But that hardest part in anything is gaining enrollment—a willingness to engage and move forward.
Being wrong feels just like being right
Through The Great Mental Models by Farnam Street, I learned the idea of “the map is not the territory.”
The map of reality is not reality. Even the best maps are imperfect. That’s because they are reductions of what they represent. If a map were to represent the territory with perfect fidelity, it would no longer be a reduction and thus would no longer be useful to us. A map can also be a snapshot of a point in time, representing something that no longer exists. This is important to keep in mind as we think through problems and make better decisions.
And from my newly found favorite online place, LessWrong:
The map is not the territory metaphorically illustrates the differences between belief and reality. The phrase was coined by Alfred Korzybski. Our perception of the world is being generated by our brain and can be considered as a ‘map’ of reality written in neural patterns. Reality exists outside our mind but we can construct models of this ‘territory’ based on what we glimpse through our senses.
What we each believe, we each feel to be right. That what we believe is the way the world is. Yet sometimes we feel that other people seem to be inhabiting a different world. Disagreements arise not because one party is stubborn, but because the world feels different to them.
Through these I became vaguely aware of an idea that we hold mistaken views of others by projecting ourselves.
And in exploring LessWrong, I came across “typical mind fallacy” in the post Generalizing From One Example by Scott Alexander in 2009:
the Typical Mind Fallacy: the human tendency to believe that one’s own mental structure can be generalized to apply to everyone else’s.
We only have direct first-person knowledge one one mind, one psyche, and one social circle, and we find it tempting to treat it as typical even in the face of contrary evidence.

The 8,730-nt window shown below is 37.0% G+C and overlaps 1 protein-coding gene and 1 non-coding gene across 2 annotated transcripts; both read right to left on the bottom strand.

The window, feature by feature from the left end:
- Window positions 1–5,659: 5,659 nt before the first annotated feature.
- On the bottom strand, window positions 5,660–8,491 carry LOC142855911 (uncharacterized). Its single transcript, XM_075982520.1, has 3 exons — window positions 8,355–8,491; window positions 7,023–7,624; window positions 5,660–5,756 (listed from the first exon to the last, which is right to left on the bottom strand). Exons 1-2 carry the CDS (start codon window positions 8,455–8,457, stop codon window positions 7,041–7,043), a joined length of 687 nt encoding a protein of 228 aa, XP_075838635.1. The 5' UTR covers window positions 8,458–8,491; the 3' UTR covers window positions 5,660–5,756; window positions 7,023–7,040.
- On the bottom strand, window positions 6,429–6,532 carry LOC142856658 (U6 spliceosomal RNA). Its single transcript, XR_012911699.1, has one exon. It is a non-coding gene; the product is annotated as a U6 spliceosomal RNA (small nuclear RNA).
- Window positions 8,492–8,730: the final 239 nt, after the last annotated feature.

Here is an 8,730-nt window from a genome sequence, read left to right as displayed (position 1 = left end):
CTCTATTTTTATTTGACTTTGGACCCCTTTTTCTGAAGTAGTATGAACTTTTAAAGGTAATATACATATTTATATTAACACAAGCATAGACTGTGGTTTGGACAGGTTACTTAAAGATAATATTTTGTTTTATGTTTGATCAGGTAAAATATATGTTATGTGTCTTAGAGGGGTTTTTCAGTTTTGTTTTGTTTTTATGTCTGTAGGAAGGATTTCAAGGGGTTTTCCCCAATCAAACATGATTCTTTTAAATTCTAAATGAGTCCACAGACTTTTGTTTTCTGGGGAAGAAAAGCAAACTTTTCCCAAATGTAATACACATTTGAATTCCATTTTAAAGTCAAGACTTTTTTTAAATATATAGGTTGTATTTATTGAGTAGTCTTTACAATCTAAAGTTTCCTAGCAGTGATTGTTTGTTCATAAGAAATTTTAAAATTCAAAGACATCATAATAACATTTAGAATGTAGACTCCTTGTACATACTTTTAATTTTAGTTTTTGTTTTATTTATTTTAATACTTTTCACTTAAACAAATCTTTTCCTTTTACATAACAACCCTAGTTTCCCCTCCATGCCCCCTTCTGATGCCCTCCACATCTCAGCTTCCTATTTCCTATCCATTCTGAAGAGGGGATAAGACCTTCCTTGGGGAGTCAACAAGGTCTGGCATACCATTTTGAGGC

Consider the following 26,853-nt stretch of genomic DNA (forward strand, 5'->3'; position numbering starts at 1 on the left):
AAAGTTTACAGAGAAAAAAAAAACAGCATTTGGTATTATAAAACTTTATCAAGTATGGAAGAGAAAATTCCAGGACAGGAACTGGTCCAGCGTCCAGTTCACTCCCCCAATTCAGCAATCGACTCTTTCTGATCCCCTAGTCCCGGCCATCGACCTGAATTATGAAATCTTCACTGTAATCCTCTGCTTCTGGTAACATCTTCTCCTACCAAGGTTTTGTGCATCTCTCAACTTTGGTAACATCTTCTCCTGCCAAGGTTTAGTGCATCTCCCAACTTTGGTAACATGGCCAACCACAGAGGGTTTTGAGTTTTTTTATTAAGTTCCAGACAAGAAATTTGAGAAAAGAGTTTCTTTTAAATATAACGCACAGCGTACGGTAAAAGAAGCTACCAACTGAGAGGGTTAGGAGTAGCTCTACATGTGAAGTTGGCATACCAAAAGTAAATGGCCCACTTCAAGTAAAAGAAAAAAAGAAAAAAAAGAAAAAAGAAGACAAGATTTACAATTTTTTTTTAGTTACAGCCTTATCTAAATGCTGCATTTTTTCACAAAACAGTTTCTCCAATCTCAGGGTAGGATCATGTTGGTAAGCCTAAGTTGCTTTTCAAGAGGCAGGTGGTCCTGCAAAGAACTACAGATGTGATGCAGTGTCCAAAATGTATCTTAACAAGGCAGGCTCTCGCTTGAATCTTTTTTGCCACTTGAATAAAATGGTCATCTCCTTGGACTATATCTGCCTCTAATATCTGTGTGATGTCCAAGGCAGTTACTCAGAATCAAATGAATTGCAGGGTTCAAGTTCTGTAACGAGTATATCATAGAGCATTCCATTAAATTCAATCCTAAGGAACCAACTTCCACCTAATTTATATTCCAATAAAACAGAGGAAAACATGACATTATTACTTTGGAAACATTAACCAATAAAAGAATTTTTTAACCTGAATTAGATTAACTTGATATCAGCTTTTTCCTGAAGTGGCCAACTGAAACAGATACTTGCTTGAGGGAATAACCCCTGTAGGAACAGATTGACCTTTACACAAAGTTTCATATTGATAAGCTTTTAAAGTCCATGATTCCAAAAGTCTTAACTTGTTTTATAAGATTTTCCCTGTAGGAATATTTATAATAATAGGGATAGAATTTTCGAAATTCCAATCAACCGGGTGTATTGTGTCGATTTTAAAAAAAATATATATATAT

And from the LessWrong wiki page on Typical Mind Fallacy:
The typical mind fallacy is the mistake of modeling the minds inside other people’s brains as exactly the same as your own mind. Humans lack insight into their own minds and what is common among everyone or unusually specific to a few. It can be often hard to see the flaws in the lens, especially when we only have one lens to look through with which to see those flaws.
This is a large cause of biased and overconfident conclusions of other people’s experiences based on your own personal experience.
I have been subjecting myself to thinking that other people have the same or similar mental structure that I have formed.
In 2020, I have rarely found myself in new conversations. However, through the few conversations I’ve had with people I have come up with a few interesting questions that I absolutely love asking. These questions aim to enlighten me from my typical mind fallacy in believing that everyone thinks under the same working knowledge—an argument so obvious yet I need to make it clearer to myself.
And the answers are always fascinatingly different.
- How do you show up in the world? If I were to go somewhere to learn more about you without talking to you, where would I go?
- On a day-to-day or week-to-week basis Where do you go to inform yourself? What are the specific names of people or organizations that when you come across you pay attention to what they’re saying?